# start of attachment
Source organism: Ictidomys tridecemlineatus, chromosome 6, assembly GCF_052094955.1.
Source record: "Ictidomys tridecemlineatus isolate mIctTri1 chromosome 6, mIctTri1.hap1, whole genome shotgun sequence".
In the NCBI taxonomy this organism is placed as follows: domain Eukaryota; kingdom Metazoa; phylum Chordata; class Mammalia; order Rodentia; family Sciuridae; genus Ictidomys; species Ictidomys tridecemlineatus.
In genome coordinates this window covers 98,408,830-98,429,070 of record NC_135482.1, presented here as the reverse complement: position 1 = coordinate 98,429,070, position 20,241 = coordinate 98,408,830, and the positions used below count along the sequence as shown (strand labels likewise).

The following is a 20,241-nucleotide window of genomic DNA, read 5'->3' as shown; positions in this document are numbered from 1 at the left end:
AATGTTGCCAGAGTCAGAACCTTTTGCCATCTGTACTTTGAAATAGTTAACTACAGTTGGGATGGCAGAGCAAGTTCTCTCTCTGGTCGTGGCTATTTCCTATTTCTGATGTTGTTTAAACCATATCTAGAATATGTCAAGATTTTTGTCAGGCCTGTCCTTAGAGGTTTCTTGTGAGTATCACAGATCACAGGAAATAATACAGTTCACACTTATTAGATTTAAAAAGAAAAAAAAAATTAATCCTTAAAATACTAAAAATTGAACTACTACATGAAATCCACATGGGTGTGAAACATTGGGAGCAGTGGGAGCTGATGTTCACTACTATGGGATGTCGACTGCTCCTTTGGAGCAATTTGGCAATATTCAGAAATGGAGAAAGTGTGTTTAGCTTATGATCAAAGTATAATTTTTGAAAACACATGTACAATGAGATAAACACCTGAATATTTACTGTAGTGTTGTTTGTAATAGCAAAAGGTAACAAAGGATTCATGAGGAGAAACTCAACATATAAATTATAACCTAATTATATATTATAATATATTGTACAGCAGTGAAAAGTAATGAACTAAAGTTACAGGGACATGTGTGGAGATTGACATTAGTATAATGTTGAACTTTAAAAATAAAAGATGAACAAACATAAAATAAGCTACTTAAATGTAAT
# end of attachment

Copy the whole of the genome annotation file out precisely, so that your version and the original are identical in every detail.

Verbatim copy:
Source organism: Ictidomys tridecemlineatus, chromosome 6, assembly GCF_052094955.1.
Source record: "Ictidomys tridecemlineatus isolate mIctTri1 chromosome 6, mIctTri1.hap1, whole genome shotgun sequence".
In the NCBI taxonomy this organism is placed as follows: domain Eukaryota; kingdom Metazoa; phylum Chordata; class Mammalia; order Rodentia; family Sciuridae; genus Ictidomys; species Ictidomys tridecemlineatus.
In genome coordinates this window covers 98,408,830-98,429,070 of record NC_135482.1, presented here as the reverse complement: position 1 = coordinate 98,429,070, position 20,241 = coordinate 98,408,830, and the positions used below count along the sequence as shown (strand labels likewise).

The following is a 20,241-nucleotide window of genomic DNA, read 5'->3' as shown; positions in this document are numbered from 1 at the left end:
AATGTTGCCAGAGTCAGAACCTTTTGCCATCTGTACTTTGAAATAGTTAACTACAGTTGGGATGGCAGAGCAAGTTCTCTCTCTGGTCGTGGCTATTTCCTATTTCTGATGTTGTTTAAACCATATCTAGAATATGTCAAGATTTTTGTCAGGCCTGTCCTTAGAGGTTTCTTGTGAGTATCACAGATCACAGGAAATAATACAGTTCACACTTATTAGATTTAAAAAGAAAAAAAAAATTAATCCTTAAAATACTAAAAATTGAACTACTACATGAAATCCACATGGGTGTGAAACATTGGGAGCAGTGGGAGCTGATGTTCACTACTATGGGATGTCGACTGCTCCTTTGGAGCAATTTGGCAATATTCAGAAATGGAGAAAGTGTGTTTAGCTTATGATCAAAGTATAATTTTTGAAAACACATGTACAATGAGATAAACACCTGAATATTTACTGTAGTGTTGTTTGTAATAGCAAAAGGTAACAAAGGATTCATGAGGAGAAACTCAACATATAAATTATAACCTAATTATATATTATAATATATTGTACAGCAGTGAAAAGTAATGAACTAAAGTTACAGGGACATGTGTGGAGATTGACATTAGTATAATGTTGAACTTTAAAAATAAAAGATGAACAAACATAAAATAAGCTACTTAAATGTAAT